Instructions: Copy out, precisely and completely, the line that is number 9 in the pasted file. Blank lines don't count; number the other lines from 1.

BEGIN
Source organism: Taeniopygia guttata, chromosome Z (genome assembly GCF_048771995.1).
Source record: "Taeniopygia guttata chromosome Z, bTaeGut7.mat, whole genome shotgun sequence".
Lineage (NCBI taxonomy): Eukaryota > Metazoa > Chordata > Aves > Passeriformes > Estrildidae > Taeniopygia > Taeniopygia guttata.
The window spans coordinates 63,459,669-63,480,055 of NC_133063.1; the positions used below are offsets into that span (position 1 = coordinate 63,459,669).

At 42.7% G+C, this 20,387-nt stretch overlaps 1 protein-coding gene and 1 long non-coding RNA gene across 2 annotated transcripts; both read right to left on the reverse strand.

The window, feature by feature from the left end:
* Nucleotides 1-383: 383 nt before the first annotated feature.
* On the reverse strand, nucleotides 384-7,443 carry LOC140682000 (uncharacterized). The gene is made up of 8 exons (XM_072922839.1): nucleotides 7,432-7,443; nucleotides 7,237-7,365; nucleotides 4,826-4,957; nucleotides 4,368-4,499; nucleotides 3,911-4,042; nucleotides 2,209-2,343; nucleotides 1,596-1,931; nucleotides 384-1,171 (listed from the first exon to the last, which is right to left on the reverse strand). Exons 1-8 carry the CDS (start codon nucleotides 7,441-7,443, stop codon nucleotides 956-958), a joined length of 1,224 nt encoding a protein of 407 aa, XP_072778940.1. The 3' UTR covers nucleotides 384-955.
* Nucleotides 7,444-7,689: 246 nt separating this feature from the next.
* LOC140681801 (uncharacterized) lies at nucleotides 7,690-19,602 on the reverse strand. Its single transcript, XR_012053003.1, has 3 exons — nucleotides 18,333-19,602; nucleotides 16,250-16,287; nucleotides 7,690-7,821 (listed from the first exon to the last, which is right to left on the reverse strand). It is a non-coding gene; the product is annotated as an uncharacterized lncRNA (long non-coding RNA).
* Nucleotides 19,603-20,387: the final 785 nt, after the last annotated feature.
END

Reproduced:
* Nucleotides 7,444-7,689: 246 nt separating this feature from the next.